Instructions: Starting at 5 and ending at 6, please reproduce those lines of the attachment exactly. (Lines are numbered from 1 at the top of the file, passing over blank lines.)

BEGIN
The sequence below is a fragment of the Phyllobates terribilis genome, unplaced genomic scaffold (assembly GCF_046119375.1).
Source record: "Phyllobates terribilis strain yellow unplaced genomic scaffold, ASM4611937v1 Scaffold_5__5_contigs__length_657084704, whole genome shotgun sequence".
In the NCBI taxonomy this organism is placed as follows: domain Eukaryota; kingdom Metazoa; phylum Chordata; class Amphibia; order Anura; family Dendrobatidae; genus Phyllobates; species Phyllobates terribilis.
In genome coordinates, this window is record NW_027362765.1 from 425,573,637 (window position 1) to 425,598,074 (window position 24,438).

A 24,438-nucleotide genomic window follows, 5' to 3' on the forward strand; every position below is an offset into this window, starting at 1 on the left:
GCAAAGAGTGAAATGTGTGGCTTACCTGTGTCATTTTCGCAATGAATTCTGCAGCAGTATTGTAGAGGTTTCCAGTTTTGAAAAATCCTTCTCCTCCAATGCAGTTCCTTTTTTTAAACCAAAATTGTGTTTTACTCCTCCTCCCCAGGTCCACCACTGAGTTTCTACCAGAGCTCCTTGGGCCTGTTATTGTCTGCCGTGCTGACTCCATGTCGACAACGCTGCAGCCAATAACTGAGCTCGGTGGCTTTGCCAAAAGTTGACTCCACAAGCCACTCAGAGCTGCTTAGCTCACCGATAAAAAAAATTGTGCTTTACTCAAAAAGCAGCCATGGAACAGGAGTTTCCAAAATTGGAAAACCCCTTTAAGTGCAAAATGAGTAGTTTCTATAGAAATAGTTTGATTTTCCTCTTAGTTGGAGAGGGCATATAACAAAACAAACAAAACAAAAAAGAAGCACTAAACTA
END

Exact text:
A 24,438-nucleotide genomic window follows, 5' to 3' on the forward strand; every position below is an offset into this window, starting at 1 on the left:
GCAAAGAGTGAAATGTGTGGCTTACCTGTGTCATTTTCGCAATGAATTCTGCAGCAGTATTGTAGAGGTTTCCAGTTTTGAAAAATCCTTCTCCTCCAATGCAGTTCCTTTTTTTAAACCAAAATTGTGTTTTACTCCTCCTCCCCAGGTCCACCACTGAGTTTCTACCAGAGCTCCTTGGGCCTGTTATTGTCTGCCGTGCTGACTCCATGTCGACAACGCTGCAGCCAATAACTGAGCTCGGTGGCTTTGCCAAAAGTTGACTCCACAAGCCACTCAGAGCTGCTTAGCTCACCGATAAAAAAAATTGTGCTTTACTCAAAAAGCAGCCATGGAACAGGAGTTTCCAAAATTGGAAAACCCCTTTAAGTGCAAAATGAGTAGTTTCTATAGAAATAGTTTGATTTTCCTCTTAGTTGGAGAGGGCATATAACAAAACAAACAAAACAAAAAAGAAGCACTAAACTA